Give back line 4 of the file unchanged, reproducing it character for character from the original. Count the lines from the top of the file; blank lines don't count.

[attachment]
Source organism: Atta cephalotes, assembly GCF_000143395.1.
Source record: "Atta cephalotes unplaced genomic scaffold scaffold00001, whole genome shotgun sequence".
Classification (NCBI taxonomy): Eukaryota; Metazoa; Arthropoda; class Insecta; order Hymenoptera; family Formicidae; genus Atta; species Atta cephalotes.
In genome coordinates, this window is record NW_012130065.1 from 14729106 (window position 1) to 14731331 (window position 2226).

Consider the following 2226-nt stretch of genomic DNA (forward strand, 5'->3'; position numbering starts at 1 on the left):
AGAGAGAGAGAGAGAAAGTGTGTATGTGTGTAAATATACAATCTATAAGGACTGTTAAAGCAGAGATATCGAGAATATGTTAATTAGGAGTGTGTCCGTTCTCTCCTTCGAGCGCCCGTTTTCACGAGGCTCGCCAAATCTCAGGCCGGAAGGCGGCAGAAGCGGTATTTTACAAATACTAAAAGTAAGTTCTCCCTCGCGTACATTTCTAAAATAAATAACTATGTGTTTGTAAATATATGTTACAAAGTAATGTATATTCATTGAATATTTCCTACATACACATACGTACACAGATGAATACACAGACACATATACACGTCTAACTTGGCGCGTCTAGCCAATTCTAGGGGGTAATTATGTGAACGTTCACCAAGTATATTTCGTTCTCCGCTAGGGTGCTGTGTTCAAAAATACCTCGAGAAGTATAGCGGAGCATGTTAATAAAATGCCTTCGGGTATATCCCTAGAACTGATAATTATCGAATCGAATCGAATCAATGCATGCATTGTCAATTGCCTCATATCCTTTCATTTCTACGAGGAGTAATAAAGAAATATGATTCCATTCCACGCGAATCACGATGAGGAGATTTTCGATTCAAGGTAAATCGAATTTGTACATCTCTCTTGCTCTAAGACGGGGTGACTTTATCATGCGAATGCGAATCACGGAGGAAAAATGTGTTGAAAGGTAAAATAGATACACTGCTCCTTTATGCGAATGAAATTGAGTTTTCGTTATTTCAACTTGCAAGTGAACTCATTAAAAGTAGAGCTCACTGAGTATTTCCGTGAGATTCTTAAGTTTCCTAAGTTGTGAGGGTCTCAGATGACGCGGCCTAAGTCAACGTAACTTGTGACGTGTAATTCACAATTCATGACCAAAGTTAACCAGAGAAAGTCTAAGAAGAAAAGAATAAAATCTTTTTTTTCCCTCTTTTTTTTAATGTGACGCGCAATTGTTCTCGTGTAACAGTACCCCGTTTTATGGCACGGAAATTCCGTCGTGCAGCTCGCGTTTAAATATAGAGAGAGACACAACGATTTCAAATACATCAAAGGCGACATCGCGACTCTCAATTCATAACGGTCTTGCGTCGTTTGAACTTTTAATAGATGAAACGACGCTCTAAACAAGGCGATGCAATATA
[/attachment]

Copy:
In genome coordinates, this window is record NW_012130065.1 from 14729106 (window position 1) to 14731331 (window position 2226).